The App Store begat a lot of things, including the Mac App Store, a slew of gaming franchises, and roughly 400,000 Twitter apps (and the same number of "fart app" jokes). More than anything, however, the App Store's crowning achievement isn't the obscenely high download numbers it's attained or even the bundle of money it's paid out to developers.
The App Store's singular accomplishment is turning our iPhones from useful to indispensable. Before the App Store's launch, everyone's home screen looked exactly the same. Now, our iOS devices all look different, and they all reflect precisely what we want our devices to do for us.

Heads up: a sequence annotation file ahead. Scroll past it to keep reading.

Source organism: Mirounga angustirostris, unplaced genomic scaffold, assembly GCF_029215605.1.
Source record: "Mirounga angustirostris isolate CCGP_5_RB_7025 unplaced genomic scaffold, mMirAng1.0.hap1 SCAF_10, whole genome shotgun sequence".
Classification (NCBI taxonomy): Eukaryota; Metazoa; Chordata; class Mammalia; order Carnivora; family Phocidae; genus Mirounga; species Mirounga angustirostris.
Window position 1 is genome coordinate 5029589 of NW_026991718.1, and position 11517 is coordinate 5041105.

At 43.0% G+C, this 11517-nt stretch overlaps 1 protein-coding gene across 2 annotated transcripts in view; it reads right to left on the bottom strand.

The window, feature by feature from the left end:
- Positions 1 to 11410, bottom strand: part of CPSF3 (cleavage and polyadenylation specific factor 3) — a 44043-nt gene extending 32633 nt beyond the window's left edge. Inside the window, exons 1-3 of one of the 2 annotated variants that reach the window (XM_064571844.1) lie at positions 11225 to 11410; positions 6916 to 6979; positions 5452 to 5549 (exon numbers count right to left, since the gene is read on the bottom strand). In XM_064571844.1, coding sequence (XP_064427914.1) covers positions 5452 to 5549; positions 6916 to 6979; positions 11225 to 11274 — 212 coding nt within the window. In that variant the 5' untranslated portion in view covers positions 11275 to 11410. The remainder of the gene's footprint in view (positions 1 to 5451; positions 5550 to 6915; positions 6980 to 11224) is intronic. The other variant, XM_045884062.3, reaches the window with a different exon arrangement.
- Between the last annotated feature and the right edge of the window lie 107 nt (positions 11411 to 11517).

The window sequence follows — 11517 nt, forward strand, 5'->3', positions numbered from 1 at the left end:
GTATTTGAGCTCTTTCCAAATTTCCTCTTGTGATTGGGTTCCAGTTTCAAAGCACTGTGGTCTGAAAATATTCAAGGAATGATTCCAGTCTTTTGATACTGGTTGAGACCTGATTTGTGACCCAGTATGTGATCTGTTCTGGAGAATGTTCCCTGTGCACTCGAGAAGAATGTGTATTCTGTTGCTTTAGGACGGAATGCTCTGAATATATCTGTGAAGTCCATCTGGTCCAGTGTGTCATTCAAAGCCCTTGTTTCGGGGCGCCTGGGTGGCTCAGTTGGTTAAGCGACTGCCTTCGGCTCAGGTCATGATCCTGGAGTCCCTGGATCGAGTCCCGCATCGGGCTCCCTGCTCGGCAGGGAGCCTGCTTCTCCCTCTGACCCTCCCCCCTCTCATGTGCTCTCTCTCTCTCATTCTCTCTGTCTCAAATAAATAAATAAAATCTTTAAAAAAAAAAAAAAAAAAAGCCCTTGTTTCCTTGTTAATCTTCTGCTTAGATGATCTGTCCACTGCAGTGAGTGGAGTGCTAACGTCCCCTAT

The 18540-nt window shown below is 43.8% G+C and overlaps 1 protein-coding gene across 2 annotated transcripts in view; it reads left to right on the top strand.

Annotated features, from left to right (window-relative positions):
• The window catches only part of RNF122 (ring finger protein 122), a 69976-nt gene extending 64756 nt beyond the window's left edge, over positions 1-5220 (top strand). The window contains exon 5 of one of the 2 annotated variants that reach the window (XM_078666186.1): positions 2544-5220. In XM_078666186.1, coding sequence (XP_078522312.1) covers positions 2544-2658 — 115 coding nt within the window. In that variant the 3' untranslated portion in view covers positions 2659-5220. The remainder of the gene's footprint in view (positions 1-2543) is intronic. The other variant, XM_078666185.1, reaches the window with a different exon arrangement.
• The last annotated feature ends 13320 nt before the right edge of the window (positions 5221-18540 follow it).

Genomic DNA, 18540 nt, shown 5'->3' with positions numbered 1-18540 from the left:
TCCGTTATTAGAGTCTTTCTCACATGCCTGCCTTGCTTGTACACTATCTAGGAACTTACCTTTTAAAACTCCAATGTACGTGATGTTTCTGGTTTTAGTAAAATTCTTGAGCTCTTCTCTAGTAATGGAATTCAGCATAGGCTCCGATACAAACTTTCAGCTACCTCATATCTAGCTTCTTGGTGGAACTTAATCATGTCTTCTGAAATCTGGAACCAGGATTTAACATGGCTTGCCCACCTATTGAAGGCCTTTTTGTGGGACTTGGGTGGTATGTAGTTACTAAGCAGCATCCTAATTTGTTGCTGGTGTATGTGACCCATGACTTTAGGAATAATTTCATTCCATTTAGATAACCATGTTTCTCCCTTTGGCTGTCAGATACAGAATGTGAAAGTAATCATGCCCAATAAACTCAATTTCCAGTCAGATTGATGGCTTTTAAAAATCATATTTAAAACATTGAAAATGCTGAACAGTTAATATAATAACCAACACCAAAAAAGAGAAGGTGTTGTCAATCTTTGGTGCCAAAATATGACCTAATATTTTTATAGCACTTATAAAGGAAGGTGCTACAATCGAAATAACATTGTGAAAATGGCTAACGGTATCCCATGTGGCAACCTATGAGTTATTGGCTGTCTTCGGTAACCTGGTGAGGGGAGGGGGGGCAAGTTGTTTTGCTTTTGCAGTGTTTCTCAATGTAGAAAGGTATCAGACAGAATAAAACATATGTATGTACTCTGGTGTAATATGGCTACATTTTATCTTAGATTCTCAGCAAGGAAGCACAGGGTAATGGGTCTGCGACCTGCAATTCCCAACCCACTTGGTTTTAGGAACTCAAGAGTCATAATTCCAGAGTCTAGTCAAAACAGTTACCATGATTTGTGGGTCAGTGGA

Sure, the iPhone (and later the iPad) were game-changers and, for many of us, life-changers, too. But imagine your iOS devices with only Apple's stock apps—including the Stocks app—and you'll realize, as Apple has, that these devices better our lives in large part because of the vast, thriving third-party app market. The App Store's success is iOS's success.
Apple will continue to trumpet impressive App Store numbers in the years ahead: 100 billion downloads, $25 billion paid to developers, and on and on. But the real lasting achievement, the real window into the App Store's success, is the ever-increasing amount of time you spend—and the joy you feel—using your iOS devices.
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